The devata of Rigveda tenth mandala 47 and 48 suktas (hymns) is Indra Vaikuntha. This is not Vishnu but one of the incarnations of Lord Indra. He is named as Vaikuntha because of his mother Vikuntha, daughter of Prajapati.
There is a text called Bṛhaddevatā which is written by Sage Shaunaka. This text contains the details of the deities worshipped in hymns of Rigveda. It also gives the background stories of composition of the mantras.
There is explanation given for these hymns.
There was an Āsuri, daughter of Prajāpati, Vikunthā by name. She, desiring a son like Indra, performed very severe austerities. She then obtained from Prajāti her desires (in the form of) various boons. And Indra himself was born of her, as he wished to slay the Daityas and Danavas. Once he was engaged in battle with the Danavas. Of them he slew nine nineties and seven groups of seven. Having shattered with the might of his arm the citadels of gold, silver, and iron, (and) having slain all (of them) in their respective spheres (yathāsthānam), as arrayed on earth and the other (two worlds). On earth he exterminated both the Kālakeyas and the race of Puloma, the archer, and in heaven the notorious (tan) offspring of Prahlada.
Having obtained sovereignty among the Daityas (and) puffed up with pride by reason of his might, he began to harass the gods, being infatuated by the craft of the Asuras. Now while they were being harassed by that same Asura of unlimited power, they fled for succour to Saptagu, most excellent of seers, in order that the latter should admonish him (Indra). Now the seer called Saptagu was a dear friend of his, and (so) he praised him with the (hymn), 'We have grasped' (x.47) as he took him be the hand. Then he coming to (buddhva) himself (and) rejoiced at the praise of Saptagu, praised himself with the three (hymns) 'I was' (aham bhuvam: x.48-50)[.]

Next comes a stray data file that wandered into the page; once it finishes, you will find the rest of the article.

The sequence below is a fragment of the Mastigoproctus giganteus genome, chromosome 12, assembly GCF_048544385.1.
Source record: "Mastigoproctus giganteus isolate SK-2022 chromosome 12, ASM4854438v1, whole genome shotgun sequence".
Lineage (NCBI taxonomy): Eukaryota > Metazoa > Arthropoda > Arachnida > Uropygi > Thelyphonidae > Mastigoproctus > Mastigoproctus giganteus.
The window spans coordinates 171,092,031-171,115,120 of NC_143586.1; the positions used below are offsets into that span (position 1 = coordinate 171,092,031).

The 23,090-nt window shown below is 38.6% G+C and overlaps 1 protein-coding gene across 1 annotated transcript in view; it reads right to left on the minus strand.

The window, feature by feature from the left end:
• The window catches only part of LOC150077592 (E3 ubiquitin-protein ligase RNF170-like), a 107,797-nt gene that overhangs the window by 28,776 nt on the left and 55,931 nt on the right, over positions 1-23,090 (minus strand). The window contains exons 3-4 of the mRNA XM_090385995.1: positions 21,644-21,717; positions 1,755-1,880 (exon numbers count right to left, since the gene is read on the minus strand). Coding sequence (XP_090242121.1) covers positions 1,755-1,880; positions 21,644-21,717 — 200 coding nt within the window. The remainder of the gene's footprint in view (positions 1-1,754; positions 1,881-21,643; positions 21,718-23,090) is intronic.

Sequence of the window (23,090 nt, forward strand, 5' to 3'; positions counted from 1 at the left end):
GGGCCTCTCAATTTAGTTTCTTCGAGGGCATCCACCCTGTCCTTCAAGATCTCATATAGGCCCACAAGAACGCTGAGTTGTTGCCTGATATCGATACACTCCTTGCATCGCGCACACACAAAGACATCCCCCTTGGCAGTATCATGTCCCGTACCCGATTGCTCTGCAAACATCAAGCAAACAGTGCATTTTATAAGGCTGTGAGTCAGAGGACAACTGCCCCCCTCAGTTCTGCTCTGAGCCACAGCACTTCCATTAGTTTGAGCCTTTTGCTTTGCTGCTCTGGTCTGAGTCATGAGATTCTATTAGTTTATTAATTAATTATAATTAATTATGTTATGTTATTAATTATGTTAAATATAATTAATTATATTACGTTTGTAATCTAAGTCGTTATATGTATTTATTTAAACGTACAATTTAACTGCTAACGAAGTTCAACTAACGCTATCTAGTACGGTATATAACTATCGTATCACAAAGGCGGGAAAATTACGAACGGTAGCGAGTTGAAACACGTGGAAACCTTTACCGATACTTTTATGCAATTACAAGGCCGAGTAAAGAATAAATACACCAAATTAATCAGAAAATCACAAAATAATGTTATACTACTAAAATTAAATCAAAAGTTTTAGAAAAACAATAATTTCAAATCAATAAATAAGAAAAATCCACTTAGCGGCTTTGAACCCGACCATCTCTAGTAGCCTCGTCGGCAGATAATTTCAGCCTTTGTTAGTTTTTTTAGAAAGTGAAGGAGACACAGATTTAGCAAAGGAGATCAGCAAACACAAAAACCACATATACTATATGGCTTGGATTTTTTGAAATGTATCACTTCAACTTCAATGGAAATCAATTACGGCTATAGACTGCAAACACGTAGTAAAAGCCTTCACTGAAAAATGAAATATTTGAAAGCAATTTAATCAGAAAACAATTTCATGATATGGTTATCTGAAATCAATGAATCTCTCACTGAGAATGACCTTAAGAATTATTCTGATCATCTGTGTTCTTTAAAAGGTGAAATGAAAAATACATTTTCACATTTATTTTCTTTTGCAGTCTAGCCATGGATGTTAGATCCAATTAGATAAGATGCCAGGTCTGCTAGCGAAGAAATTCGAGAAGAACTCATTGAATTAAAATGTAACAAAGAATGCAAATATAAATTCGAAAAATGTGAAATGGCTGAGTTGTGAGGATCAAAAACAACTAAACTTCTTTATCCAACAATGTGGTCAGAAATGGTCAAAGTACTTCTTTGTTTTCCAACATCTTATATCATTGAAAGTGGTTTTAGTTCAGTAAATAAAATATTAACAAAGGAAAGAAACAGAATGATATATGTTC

Emphasis mine. Quoted portion taken from a question by Keshav Srinivasan.
Indra Vaikuntha's story in the text is concluded in chapter 7 story 13. The next verses recall his deeds from past.
If we observe, the incidents given in the passage, can be related to some incidents given in epics and puranas. "In the heavens, the notorious..." reminds us of Indra slaying Virochana. The linked question also gives a verse from Kaushitaki Upanishad where Indra says he slain people of Prahlâda in heaven, the people of Puloma in the sky, the people of Kâlakañga on earth which is in relation with the story given in Bṛhaddevatā. It also matches with the seers (rishis) of the sukta. According to Rigvedic Anukramani, rishi and devata of 48-50 suktas is Indra Vaikuntha.
So, it is Indra who is called Indra Vaikuntha in the aforementioned suktas and this name has no relation with Lord Vishnu.